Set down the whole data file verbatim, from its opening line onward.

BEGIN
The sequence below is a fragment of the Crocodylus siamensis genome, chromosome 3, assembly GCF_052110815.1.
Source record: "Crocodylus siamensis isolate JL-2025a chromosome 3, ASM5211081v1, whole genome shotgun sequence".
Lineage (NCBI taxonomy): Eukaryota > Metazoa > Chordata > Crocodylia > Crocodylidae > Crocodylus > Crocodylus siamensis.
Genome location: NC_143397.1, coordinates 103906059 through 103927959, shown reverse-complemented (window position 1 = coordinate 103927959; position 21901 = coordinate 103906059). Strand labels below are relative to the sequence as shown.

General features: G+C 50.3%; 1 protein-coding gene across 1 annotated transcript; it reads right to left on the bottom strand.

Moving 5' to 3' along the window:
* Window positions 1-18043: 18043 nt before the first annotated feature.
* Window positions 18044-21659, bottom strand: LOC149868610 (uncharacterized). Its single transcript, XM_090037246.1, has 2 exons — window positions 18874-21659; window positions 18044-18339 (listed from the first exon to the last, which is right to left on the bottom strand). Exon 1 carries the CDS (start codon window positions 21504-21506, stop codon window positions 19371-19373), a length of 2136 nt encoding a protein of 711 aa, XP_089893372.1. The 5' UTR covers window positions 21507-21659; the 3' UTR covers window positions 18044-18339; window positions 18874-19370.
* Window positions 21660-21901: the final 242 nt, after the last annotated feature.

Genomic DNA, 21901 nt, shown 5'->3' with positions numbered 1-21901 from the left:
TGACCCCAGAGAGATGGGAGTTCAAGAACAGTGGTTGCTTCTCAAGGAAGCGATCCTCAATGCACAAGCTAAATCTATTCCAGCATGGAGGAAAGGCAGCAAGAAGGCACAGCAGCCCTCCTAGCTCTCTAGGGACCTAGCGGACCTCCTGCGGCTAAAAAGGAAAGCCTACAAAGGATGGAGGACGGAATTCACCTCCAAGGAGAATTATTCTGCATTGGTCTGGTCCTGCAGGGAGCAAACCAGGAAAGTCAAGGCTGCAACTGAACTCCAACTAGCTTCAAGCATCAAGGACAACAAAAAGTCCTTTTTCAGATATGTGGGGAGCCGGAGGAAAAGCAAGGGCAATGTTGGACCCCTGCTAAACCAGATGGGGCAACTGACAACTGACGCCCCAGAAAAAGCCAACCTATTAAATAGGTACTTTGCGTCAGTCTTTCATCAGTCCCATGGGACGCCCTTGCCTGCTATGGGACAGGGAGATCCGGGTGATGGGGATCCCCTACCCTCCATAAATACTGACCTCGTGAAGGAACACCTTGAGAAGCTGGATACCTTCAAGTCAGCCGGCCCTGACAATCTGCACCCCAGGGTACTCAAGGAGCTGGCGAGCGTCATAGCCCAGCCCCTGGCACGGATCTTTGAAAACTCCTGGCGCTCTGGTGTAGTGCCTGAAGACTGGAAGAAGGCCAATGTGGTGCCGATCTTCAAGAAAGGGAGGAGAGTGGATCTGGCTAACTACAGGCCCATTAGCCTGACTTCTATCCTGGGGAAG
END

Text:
The sequence below is a fragment of the Crocodylus siamensis genome, chromosome 3, assembly GCF_052110815.1.
Source record: "Crocodylus siamensis isolate JL-2025a chromosome 3, ASM5211081v1, whole genome shotgun sequence".
Lineage (NCBI taxonomy): Eukaryota > Metazoa > Chordata > Crocodylia > Crocodylidae > Crocodylus > Crocodylus siamensis.
Genome location: NC_143397.1, coordinates 103906059 through 103927959, shown reverse-complemented (window position 1 = coordinate 103927959; position 21901 = coordinate 103906059). Strand labels below are relative to the sequence as shown.

General features: G+C 50.3%; 1 protein-coding gene across 1 annotated transcript; it reads right to left on the bottom strand.

Moving 5' to 3' along the window:
* Window positions 1-18043: 18043 nt before the first annotated feature.
* Window positions 18044-21659, bottom strand: LOC149868610 (uncharacterized). Its single transcript, XM_090037246.1, has 2 exons — window positions 18874-21659; window positions 18044-18339 (listed from the first exon to the last, which is right to left on the bottom strand). Exon 1 carries the CDS (start codon window positions 21504-21506, stop codon window positions 19371-19373), a length of 2136 nt encoding a protein of 711 aa, XP_089893372.1. The 5' UTR covers window positions 21507-21659; the 3' UTR covers window positions 18044-18339; window positions 18874-19370.
* Window positions 21660-21901: the final 242 nt, after the last annotated feature.

Genomic DNA, 21901 nt, shown 5'->3' with positions numbered 1-21901 from the left:
TGACCCCAGAGAGATGGGAGTTCAAGAACAGTGGTTGCTTCTCAAGGAAGCGATCCTCAATGCACAAGCTAAATCTATTCCAGCATGGAGGAAAGGCAGCAAGAAGGCACAGCAGCCCTCCTAGCTCTCTAGGGACCTAGCGGACCTCCTGCGGCTAAAAAGGAAAGCCTACAAAGGATGGAGGACGGAATTCACCTCCAAGGAGAATTATTCTGCATTGGTCTGGTCCTGCAGGGAGCAAACCAGGAAAGTCAAGGCTGCAACTGAACTCCAACTAGCTTCAAGCATCAAGGACAACAAAAAGTCCTTTTTCAGATATGTGGGGAGCCGGAGGAAAAGCAAGGGCAATGTTGGACCCCTGCTAAACCAGATGGGGCAACTGACAACTGACGCCCCAGAAAAAGCCAACCTATTAAATAGGTACTTTGCGTCAGTCTTTCATCAGTCCCATGGGACGCCCTTGCCTGCTATGGGACAGGGAGATCCGGGTGATGGGGATCCCCTACCCTCCATAAATACTGACCTCGTGAAGGAACACCTTGAGAAGCTGGATACCTTCAAGTCAGCCGGCCCTGACAATCTGCACCCCAGGGTACTCAAGGAGCTGGCGAGCGTCATAGCCCAGCCCCTGGCACGGATCTTTGAAAACTCCTGGCGCTCTGGTGTAGTGCCTGAAGACTGGAAGAAGGCCAATGTGGTGCCGATCTTCAAGAAAGGGAGGAGAGTGGATCTGGCTAACTACAGGCCCATTAGCCTGACTTCTATCCTGGGGAAG